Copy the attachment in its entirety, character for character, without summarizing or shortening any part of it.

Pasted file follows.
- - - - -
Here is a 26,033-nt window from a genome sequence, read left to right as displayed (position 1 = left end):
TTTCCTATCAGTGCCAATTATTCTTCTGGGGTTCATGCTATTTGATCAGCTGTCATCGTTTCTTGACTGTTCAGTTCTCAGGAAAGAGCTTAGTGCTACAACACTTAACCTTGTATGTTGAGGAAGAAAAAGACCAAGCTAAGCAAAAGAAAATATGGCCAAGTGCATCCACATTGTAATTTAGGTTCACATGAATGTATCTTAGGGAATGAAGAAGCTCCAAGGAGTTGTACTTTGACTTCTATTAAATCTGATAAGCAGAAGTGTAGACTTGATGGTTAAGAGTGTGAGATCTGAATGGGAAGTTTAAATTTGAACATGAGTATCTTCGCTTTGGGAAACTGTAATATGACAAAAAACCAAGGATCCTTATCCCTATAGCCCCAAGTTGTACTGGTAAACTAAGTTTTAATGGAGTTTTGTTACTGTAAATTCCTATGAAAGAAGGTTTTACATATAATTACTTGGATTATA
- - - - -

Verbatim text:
Here is a 26,033-nt window from a genome sequence, read left to right as displayed (position 1 = left end):
TTTCCTATCAGTGCCAATTATTCTTCTGGGGTTCATGCTATTTGATCAGCTGTCATCGTTTCTTGACTGTTCAGTTCTCAGGAAAGAGCTTAGTGCTACAACACTTAACCTTGTATGTTGAGGAAGAAAAAGACCAAGCTAAGCAAAAGAAAATATGGCCAAGTGCATCCACATTGTAATTTAGGTTCACATGAATGTATCTTAGGGAATGAAGAAGCTCCAAGGAGTTGTACTTTGACTTCTATTAAATCTGATAAGCAGAAGTGTAGACTTGATGGTTAAGAGTGTGAGATCTGAATGGGAAGTTTAAATTTGAACATGAGTATCTTCGCTTTGGGAAACTGTAATATGACAAAAAACCAAGGATCCTTATCCCTATAGCCCCAAGTTGTACTGGTAAACTAAGTTTTAATGGAGTTTTGTTACTGTAAATTCCTATGAAAGAAGGTTTTACATATAATTACTTGGATTATA